My English teacher on TV

Tears are so beautiful, I think this as I watch June Keithley crying silent tears on TV. ABS-CBN, through the ANC channel, had just given a truly beautiful tribute to Angelo Castro Jr. The tears fall from her eyes purely, in a steady stream, as she listens to people speak fondly of her late husband.

The love going around in that room is almost palpable, even on TV, and there isn’t a soul watching that does not feel her pain, and her peace — both together, not a breath apart. What a remarkably strong woman. And in the face of her own battle with cancer, she manages to speak so well of God’s goodness every chance she gets. That is grace that surpasses understanding, and can only come from God.

Someone wanders in the kitchen while I am watching and I remark again at the beauty of tears. ‘’Depends on the kind —  they are beautiful if they’re happy tears.” No, I say, you must be talking about feelings. Tears are different. They are beautiful even when they are borne of pain.

It was a very tight shot and I could see how clearly her tears flowed from the inner corner of her eyes. God is indeed good. And smart. Imagine if tears came out of the nose or ears or what if they flowed from the lower lids like waterfalls? Faces can drown in tears! But no, in His wisdom He made tears beautiful and neat, no matter the trigger, coming from one spot at a time, universally crystal clear. It is the very stuff that gives great poets and scriptwriters endless inspiration.

I wish I had met Angelo Castro Jr. in person. He was the first newscaster that made me appreciate watching the news as a child with my dad (it was excruciating to sit through that at first, when all I really wanted to do was pop in the Betamax player the Mazinger-Z and Grandizer videos I could not get enough of), pretty much in the same way that Daddy also taught me how to enjoy reading the Reader’s Digest. It was a daily thing, and soon enough it became a habit I looked forward to. His nice voice and neat manner of dressing reminded me very much of an uncle of mine and I remember how I would even write down his “… and for our final word tonight” alongside my doodles on the blank spaces around the edges of the day’s newspaper, which was also my own little way of discovering loops and peaks to make my handwriting beautiful (I still foster dreams of taking calligraphy classes one day).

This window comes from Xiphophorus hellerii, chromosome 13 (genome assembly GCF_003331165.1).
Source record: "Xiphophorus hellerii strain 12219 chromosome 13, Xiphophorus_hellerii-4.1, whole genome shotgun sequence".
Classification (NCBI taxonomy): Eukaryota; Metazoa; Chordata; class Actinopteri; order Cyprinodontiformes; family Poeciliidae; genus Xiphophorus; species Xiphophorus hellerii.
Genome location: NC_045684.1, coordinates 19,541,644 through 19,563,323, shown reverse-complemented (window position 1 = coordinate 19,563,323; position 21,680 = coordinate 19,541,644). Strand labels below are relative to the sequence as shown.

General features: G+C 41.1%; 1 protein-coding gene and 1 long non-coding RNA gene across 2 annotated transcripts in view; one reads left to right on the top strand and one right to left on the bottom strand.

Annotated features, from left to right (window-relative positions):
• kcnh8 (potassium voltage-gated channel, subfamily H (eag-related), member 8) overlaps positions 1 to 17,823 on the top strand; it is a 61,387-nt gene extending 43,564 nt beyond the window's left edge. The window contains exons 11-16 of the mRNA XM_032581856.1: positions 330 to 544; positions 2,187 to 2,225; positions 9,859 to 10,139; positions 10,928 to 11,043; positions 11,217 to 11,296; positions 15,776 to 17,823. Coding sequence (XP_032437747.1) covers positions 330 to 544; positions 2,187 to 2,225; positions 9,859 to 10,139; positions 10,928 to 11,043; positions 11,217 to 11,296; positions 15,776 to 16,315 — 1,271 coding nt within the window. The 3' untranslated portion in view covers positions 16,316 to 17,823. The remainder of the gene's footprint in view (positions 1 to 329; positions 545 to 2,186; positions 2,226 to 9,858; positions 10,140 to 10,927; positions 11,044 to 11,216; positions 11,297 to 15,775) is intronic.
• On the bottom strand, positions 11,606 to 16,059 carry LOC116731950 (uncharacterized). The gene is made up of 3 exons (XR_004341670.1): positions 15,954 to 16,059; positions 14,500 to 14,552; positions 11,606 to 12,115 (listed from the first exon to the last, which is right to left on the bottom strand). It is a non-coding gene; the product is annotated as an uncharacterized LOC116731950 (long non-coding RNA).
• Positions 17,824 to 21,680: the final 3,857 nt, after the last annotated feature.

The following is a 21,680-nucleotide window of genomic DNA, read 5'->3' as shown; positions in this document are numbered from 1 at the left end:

I never met him in person, unfortunately. I so wish I did.

I am awed by the outpouring of love that we have witnessed over the last week for this pillar of broadcast journalism. Nothing comes from nothing, and the way he has touched lives as we all allowed him into our homes to deliver the news like clockwork, making carefree students like me then actually enjoy the news broadcast and understand current events, the way he maybe fostered unknowingly the desire in many people to also be a broadcast journalist, or at the very least speak better or dress neater; or look up an unfamiliar word in the dictionary just because he said it so well and in the process learn one new thing that night — all this may very well be one of his many legacies. That is the power of TV, the same power a man like him thankfully never abused.

In her tribute, Jing Reyes said Castro was a class act all the way. It was never difficult to see that.

With his passing I realized how we all really go about our own routines, perhaps not entirely aware of who is watching, and how what we are doing can touch one person in a big way. How do we grasp the worth of what we do? Will we ever even know? Will someone care to tell? Will we be around to listen? We pour so much of ourselves into our work, whatever it is that finds you daily, and there are days when what we do may not feel like much. What we do not always know is that somewhere out there, someone may have very well latched on to a part of our day, whether it was something we said or did, and ran away with it to use in his own circumstance, making him all the better for it. And so with that thought in mind we continue to give of ourselves. There really are no small or big things. What matters most is how we do them.

Rest in peace, Angelo Castro, Jr. Thank you for all the new words I learned from you, for the perfect diction, the nice quotes that made me say “Bitaw, tinu-od” (yes, that’s true), and the awakening that even for a child, the news does not have to be some boring alien spaceship after all. You were like another English teacher, one that I could only access on TV.

And thank you, too, June Keithley, for showing me just how beautiful tears can be. There are many of us praying for you.

 

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